“He never broke pace,” Jacobs recalled, and Conte even managed to work the gentleman’s request for two vanilla cones into his high-decibel floor speech.

There were others. Howard Metzenbaum (D-Ohio). H.R. Gross (R-La.). “B-1” Bob Dornan (R-Calif.).

And then there was Jacobs himself, who once named his cars on his financial disclosure forms and had a 25th birthday for “Red Rascal,” complete with glasses of oil for toasts.

Just at the moment Jacobs began to believe that such characters aren’t around anymore he stopped himself and remembered an old Marine saying: “The Marine Corps isn’t what it used to be. In fact, it never was.”

So maybe they haven’t all gone. After all, Sen. Robert Byrd (D-W.Va.) still takes to the floor and weaves history of classical legislative bodies into tales of his late, beloved dog, Billy Byrd.

Rep. Ron Paul (R-Texas), aka “Dr. No,” still votes against almost every bill that comes to the floor on the grounds that it promotes too much government.

At the other end of the spectrum, Rep. Bernie Sanders (I-Vt.) still loudly preaches his own brand of socialism on the floor of the House.

And then there’s Sen. Conrad Burns (R-Mont.), whose penchant for off-color remarks has sometimes landed him in trouble. Just a few years back, Burns walked off the floor, out the chamber and onto the Senate steps where he greeted a reporter by reaching into his coat pocket and, for no other reason than a seeming gesture of goodwill, handing the reporter a small bottle of Maker’s Mark.

More recently, Sen. Tom Coburn’s (R-Okla.) graphic lunchtime lesson to Senate staffers on the dangers of sexually transmitted disease may demonstrate that new characters are still bringing color to the institution, even if they are not arriving at the pace with which their predecessors are retiring.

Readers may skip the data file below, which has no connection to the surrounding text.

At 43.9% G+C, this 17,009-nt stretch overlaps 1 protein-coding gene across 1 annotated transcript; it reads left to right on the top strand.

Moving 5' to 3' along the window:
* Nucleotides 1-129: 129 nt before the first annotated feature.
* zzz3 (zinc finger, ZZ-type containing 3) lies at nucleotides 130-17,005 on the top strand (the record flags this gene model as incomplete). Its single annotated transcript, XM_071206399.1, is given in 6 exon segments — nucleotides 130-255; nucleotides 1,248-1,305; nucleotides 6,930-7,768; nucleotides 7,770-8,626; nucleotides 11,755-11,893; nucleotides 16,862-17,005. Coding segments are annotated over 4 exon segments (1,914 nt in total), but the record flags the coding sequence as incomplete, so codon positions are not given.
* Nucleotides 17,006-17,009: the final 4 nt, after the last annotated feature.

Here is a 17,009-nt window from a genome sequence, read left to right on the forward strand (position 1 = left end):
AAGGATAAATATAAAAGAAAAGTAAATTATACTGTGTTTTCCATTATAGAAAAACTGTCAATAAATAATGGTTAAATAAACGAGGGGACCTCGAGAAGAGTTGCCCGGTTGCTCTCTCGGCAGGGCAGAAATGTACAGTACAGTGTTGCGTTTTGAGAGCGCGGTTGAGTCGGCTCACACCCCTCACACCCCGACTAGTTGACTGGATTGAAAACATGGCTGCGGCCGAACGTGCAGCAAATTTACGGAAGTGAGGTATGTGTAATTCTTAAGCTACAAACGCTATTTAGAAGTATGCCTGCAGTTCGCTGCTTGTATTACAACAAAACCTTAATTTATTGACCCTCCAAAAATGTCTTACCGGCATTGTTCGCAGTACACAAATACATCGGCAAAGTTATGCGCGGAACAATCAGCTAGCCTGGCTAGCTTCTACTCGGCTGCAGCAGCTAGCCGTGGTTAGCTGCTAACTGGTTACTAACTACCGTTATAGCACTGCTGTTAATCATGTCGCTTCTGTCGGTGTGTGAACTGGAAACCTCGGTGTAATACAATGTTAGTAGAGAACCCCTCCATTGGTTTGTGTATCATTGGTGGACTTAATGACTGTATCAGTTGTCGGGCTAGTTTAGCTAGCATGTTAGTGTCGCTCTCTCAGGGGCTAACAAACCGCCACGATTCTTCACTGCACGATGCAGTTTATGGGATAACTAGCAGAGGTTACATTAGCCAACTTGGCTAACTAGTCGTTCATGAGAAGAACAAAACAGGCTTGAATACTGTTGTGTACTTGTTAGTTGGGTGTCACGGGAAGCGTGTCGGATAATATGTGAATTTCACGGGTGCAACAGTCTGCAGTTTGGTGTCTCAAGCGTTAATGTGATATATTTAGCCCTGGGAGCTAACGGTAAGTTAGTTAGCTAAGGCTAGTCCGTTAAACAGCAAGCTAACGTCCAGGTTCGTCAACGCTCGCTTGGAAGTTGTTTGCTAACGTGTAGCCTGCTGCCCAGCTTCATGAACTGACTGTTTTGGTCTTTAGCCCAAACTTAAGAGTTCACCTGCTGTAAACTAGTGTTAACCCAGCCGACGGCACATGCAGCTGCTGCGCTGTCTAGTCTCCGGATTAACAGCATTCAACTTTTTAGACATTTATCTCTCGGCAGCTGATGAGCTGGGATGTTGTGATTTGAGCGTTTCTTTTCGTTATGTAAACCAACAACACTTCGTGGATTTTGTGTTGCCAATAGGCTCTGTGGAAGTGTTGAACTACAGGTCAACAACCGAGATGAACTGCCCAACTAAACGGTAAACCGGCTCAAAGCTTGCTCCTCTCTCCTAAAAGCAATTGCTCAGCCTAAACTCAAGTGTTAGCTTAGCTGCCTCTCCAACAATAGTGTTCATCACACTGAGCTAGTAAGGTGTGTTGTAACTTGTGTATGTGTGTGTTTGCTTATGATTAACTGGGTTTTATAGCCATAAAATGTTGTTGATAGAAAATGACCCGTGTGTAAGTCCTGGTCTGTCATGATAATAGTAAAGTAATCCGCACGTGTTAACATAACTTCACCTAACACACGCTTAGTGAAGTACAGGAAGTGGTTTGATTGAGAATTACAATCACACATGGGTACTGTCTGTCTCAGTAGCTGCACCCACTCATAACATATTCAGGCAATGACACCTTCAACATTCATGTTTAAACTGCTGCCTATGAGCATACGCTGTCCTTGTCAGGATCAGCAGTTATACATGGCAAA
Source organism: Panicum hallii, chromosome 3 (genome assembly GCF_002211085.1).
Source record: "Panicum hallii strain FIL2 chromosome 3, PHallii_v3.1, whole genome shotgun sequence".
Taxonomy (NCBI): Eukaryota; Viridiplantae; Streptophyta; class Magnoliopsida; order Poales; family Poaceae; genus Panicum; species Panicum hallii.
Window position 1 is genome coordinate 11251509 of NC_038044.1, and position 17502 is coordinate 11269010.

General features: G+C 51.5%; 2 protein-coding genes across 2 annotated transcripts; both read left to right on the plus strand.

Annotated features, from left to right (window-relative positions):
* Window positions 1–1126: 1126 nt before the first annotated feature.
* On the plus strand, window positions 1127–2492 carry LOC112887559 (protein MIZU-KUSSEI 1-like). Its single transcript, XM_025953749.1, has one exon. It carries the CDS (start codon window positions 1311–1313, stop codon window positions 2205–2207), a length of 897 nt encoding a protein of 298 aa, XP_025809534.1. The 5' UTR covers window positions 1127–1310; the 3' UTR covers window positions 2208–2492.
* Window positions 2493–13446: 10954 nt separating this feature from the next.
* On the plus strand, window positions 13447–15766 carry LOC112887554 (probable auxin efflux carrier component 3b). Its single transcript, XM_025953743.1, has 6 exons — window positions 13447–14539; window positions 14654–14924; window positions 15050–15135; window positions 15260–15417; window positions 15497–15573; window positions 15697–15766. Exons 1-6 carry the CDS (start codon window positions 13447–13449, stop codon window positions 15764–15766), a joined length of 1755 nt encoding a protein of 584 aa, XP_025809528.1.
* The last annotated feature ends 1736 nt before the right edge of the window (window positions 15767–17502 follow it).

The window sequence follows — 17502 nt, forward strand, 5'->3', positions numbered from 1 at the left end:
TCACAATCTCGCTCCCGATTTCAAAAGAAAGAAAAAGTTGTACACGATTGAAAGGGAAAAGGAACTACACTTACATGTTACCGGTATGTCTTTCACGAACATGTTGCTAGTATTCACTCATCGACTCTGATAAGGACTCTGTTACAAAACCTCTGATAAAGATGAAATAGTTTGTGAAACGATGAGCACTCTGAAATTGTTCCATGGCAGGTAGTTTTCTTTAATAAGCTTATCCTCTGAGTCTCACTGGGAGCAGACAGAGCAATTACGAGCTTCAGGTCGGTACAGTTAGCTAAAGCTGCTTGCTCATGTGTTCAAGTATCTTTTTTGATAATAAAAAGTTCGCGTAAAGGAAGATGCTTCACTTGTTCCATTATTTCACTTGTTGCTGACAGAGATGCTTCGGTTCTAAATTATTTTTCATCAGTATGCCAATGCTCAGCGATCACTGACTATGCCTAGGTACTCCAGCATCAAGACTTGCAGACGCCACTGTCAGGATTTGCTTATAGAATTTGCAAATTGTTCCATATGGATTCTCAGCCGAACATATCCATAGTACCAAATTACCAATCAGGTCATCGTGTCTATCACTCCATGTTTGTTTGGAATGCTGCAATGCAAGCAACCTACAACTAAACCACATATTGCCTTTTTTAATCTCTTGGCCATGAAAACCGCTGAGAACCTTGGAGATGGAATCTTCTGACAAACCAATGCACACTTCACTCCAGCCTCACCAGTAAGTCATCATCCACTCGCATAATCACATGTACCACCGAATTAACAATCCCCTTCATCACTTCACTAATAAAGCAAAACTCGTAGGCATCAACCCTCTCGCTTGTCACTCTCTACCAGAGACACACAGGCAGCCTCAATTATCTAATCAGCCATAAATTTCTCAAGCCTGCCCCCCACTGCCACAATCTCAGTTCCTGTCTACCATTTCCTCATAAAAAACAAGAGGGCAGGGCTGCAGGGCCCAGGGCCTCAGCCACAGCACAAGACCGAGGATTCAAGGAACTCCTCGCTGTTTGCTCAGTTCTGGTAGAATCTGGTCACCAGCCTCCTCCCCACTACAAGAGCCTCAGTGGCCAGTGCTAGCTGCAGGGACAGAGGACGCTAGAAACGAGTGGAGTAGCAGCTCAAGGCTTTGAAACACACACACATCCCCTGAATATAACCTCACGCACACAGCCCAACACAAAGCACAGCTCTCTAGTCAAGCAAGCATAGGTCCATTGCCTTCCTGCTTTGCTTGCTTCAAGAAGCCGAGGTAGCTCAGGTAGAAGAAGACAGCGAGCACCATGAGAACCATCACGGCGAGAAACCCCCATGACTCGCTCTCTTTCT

“I am skeptical of the argument that their numbers are reduced, that somehow modern campaigning doesn’t allow them to get elected as it once did,” Mann said.

To the contrary, Rep. Tom Davis (R-Va.) said, “Sometimes that’s what makes them electable.”

Davis, who formally chaired the National Republican Congressional Committee, would know. He was the chief candidate recruiter for House Republicans for two campaign cycles.

He also concedes, however, that the more strict party discipline these days makes it more difficult to speak your mind once you get to Congress.

A Democratic strategist agreed.

“It’s still true that the more successful politicians have to find a way to connect their personality with the electorate,” the strategist said. “But caution is the watchword.

“You still have some yellers and screamers, but that’s just typical of the House side,” he added. Generally, folks are a lot less interesting. And even the more contemporary characters lack a certain gusto of the old-school Congressional nonconformists, whose “maverick qualities were not just verbal.”

“The reason these people are in our consciousness is that it is rare,” the strategist suggests.

But maybe, Mann points out, we just don’t pay as much attention to them.

“It’s still possible in this electoral environment for odd people to get elected,” Mann believes. “We have plenty of capacity for nonroutine behavior and rhetoric. We really do.”

But is that capacity being used? Do today’s Congressional characters rival those of 50 years ago?

Jacobs, for one, is unsure. “I think conformity is more the style these days. I think that’s the way the whole country is going.”

He hopes he is wrong. “You need some kid to say the emperor is a streaker,” Jacobs said. “Autocratic rule doesn’t come too far behind the expunging of mavericks in legislative bodies. They remind us to review our certitudes.”

Mann doesn’t think Traficant was that guy. “While he was a character, he was a destructive one in many respects,” Mann said.

But he agrees with Jacobs on the larger point.

“There are characters whose mission is to speak embarrassing truths as well as just being oddballs. Those are kind of helpful to have around.”